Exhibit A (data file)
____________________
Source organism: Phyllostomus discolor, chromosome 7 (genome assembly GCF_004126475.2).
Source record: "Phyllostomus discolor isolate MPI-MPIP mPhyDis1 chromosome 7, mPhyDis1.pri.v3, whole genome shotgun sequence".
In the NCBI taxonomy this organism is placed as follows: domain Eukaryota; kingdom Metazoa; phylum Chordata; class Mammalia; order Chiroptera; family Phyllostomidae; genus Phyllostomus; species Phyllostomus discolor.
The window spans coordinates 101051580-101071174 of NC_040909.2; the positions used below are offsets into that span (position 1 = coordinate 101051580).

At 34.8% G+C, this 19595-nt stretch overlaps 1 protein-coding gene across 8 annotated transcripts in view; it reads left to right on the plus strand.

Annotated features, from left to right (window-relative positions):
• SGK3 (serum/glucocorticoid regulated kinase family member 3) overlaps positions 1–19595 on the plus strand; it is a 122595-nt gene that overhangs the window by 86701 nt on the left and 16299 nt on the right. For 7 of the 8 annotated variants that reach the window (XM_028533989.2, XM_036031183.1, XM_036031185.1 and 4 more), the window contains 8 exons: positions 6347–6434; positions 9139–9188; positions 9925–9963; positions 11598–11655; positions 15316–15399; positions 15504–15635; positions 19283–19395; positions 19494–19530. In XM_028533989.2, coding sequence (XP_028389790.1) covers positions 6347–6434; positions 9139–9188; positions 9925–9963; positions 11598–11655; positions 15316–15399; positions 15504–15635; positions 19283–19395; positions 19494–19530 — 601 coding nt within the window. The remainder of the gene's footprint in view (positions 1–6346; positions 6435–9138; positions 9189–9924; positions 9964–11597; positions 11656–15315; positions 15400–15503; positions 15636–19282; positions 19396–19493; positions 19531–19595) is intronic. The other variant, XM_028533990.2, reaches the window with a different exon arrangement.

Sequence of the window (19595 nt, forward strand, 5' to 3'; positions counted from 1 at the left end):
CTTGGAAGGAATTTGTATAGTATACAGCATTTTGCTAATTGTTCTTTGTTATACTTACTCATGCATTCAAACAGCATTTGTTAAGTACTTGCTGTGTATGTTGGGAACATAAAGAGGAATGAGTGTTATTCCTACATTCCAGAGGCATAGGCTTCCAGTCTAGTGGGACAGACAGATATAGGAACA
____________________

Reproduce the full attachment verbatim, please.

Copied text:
Source organism: Phyllostomus discolor, chromosome 7 (genome assembly GCF_004126475.2).
Source record: "Phyllostomus discolor isolate MPI-MPIP mPhyDis1 chromosome 7, mPhyDis1.pri.v3, whole genome shotgun sequence".
In the NCBI taxonomy this organism is placed as follows: domain Eukaryota; kingdom Metazoa; phylum Chordata; class Mammalia; order Chiroptera; family Phyllostomidae; genus Phyllostomus; species Phyllostomus discolor.
The window spans coordinates 101051580-101071174 of NC_040909.2; the positions used below are offsets into that span (position 1 = coordinate 101051580).

At 34.8% G+C, this 19595-nt stretch overlaps 1 protein-coding gene across 8 annotated transcripts in view; it reads left to right on the plus strand.

Annotated features, from left to right (window-relative positions):
• SGK3 (serum/glucocorticoid regulated kinase family member 3) overlaps positions 1–19595 on the plus strand; it is a 122595-nt gene that overhangs the window by 86701 nt on the left and 16299 nt on the right. For 7 of the 8 annotated variants that reach the window (XM_028533989.2, XM_036031183.1, XM_036031185.1 and 4 more), the window contains 8 exons: positions 6347–6434; positions 9139–9188; positions 9925–9963; positions 11598–11655; positions 15316–15399; positions 15504–15635; positions 19283–19395; positions 19494–19530. In XM_028533989.2, coding sequence (XP_028389790.1) covers positions 6347–6434; positions 9139–9188; positions 9925–9963; positions 11598–11655; positions 15316–15399; positions 15504–15635; positions 19283–19395; positions 19494–19530 — 601 coding nt within the window. The remainder of the gene's footprint in view (positions 1–6346; positions 6435–9138; positions 9189–9924; positions 9964–11597; positions 11656–15315; positions 15400–15503; positions 15636–19282; positions 19396–19493; positions 19531–19595) is intronic. The other variant, XM_028533990.2, reaches the window with a different exon arrangement.

Sequence of the window (19595 nt, forward strand, 5' to 3'; positions counted from 1 at the left end):
CTTGGAAGGAATTTGTATAGTATACAGCATTTTGCTAATTGTTCTTTGTTATACTTACTCATGCATTCAAACAGCATTTGTTAAGTACTTGCTGTGTATGTTGGGAACATAAAGAGGAATGAGTGTTATTCCTACATTCCAGAGGCATAGGCTTCCAGTCTAGTGGGACAGACAGATATAGGAACA